Review: The Official Guide for GMAT Review, 12th Edition

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Over time, even long periods of time, standardized tests don't change very much. The GMAT is no exception. Because the test is standardized, business schools must be able to compare test-takers today with test-takers up to five years ago. The exam can make subtle alterations but little else.

That fundamental consistency is reflected in the shift from the 11th edition to the 12th edition of The Official Guide for GMAT Review. Just as the 10th edition remains adequate (if not ideal) for GMAT preparation, there's very little in the 12th edition that the 11th edition doesn't provide.

Official Guide Background

The Official Guide is a necessary part of your GMAT preparation, as it contains hundreds of retired test questions. You can't get those through any other source, and they are the best way to familiarize yourself with the content and format of the GMAT. I wrote a more in-depth review of the 11th edition, which you can read here.

The Official Guide is most valuable because of the realistic practice material. There are explanations for each question, though many students do not find those all that useful. (For that reason, I wrote my own set of explanations for the Quantitative questions.) There are also content overviews in the book, but again, they don't compare favorably to other sources. The value is in the test-like practice.

What's Old, What's New

The overall format of the 12th edition is virtually identical to the previous one. The introductory chapters and diagnostic tests are the same, and the number of questions in each section is almost equal, as well.

Further, the 12th edition contains a lot of practice material that overlaps with the 11th edition, especially in the Problem Solving and Data Sufficiency sections. The overlap is at least half, and perhaps closer to 75%. Many of the questions in the 12th edition that are not in the 11th edition have been available in the GMATPrep practice tests or in the GMAT Focus diagnostics.

There is more new material in the Verbal chapters, especially in Reading Comprehension. I only recognized two RC passages from the 11th edition. There are plenty of new items in Critical Reasoning and Sentence Correction, but not nearly the same proportion as in RC.

The Same Old GMAT

There may be 300 or more practice questions in the 12th edition of The Official Guide that did not appear in the 11th edition, but that doesn't mean they represent a radical shift in test content. They don't.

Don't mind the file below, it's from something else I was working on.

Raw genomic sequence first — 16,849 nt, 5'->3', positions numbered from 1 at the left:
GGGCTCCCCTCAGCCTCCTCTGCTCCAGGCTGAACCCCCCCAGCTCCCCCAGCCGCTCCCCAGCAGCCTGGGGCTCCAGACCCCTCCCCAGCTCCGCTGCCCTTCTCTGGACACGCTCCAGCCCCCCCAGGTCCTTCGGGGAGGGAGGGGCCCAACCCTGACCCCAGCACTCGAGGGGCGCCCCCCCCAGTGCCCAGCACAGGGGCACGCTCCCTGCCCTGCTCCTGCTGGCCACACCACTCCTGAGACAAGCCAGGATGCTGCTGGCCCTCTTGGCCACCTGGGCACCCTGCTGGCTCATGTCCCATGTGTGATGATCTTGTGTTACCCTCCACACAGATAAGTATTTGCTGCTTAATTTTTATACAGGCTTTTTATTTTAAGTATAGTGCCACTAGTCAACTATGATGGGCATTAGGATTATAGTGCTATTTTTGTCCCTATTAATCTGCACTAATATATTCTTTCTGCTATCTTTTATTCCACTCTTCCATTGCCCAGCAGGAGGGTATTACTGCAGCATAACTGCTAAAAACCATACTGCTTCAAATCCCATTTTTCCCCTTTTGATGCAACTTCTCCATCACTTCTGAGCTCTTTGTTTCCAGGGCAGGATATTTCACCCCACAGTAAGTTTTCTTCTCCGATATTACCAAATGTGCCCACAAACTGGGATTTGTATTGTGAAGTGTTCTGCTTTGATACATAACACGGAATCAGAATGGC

Many of the new questions, especially in the Verbal sections, are different only in topic from older questions. A weaken question is a weaken question, and a fractions question is always more or less the same. The Critical Reasoning section does contain a handful of bold-face questions, which are not new, but did not appear in the 11th edition.

If there is any new trend, it's a slightly higher number of functions, symbolism, and sequences problems. That's part of the GMAT's steady, if slow, shift to more abstract content. While those questions are worth paying attention to, don't overreact. The "new" topics will probably not represent more than one or two questions on your GMAT.

Should You Buy the 12th Edition?

If you've been studying for the GMAT with the 11th edition of The Official Guide for a long time and your test is coming up, there's not much point in switching over to the new book. The 11th edition does a fine job of preparing you for what you'll see on the test right now.

On the other hand, if you have the 11th edition but haven't really started using it, it's worth the additional investment to move to the 12th edition. The difference is slight, but the 12th edition practice questions probably do correlate a little better to what you'll see on test day.

Whatever you do, pick one book and stick with it. As I've said, there's a lot of overlap between the two books, and even in the non-overlapping material, there isn't much difference. It isn't worth your time, effort, or stress to try to eke every last edge out both editions. That kind of energy is best reserved for mastering test content.

 

 

About the author: Jeff Sackmann has written many GMAT preparation books, including the popular Total GMAT Math, Total GMAT Verbal, and GMAT 111. He has also created explanations for problems in The Official Guide, as well as 1,800 practice GMAT math questions.

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